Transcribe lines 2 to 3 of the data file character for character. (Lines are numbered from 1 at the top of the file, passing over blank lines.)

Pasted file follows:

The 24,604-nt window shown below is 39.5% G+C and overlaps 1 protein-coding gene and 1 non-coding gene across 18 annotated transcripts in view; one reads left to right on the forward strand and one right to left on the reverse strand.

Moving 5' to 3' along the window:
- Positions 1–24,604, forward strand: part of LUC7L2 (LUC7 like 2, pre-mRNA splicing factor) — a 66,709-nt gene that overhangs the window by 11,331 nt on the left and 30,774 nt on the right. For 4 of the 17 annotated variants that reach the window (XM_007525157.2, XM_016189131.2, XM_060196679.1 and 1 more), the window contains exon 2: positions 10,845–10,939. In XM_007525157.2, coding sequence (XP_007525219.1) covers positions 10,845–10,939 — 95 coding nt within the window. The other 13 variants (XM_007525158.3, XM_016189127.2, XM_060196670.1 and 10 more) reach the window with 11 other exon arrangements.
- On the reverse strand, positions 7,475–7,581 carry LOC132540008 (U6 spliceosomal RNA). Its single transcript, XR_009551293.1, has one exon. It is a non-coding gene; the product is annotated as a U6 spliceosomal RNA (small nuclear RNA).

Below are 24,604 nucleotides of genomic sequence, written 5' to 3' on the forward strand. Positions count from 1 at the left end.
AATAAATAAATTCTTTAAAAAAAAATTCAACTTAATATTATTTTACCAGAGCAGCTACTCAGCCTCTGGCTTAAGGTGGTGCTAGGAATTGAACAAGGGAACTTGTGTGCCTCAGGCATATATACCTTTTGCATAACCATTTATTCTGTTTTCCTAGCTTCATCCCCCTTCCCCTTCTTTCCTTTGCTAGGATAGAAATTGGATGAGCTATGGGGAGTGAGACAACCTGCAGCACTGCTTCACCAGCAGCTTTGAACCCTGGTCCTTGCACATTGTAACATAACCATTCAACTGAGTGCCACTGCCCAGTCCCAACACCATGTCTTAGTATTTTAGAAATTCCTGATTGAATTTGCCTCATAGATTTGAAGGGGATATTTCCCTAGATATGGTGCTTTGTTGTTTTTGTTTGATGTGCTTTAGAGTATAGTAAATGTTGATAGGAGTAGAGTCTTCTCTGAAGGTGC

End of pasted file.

Moving 5' to 3' along the window:
- Positions 1–24,604, forward strand: part of LUC7L2 (LUC7 like 2, pre-mRNA splicing factor) — a 66,709-nt gene that overhangs the window by 11,331 nt on the left and 30,774 nt on the right. For 4 of the 17 annotated variants that reach the window (XM_007525157.2, XM_016189131.2, XM_060196679.1 and 1 more), the window contains exon 2: positions 10,845–10,939. In XM_007525157.2, coding sequence (XP_007525219.1) covers positions 10,845–10,939 — 95 coding nt within the window. The other 13 variants (XM_007525158.3, XM_016189127.2, XM_060196670.1 and 10 more) reach the window with 11 other exon arrangements.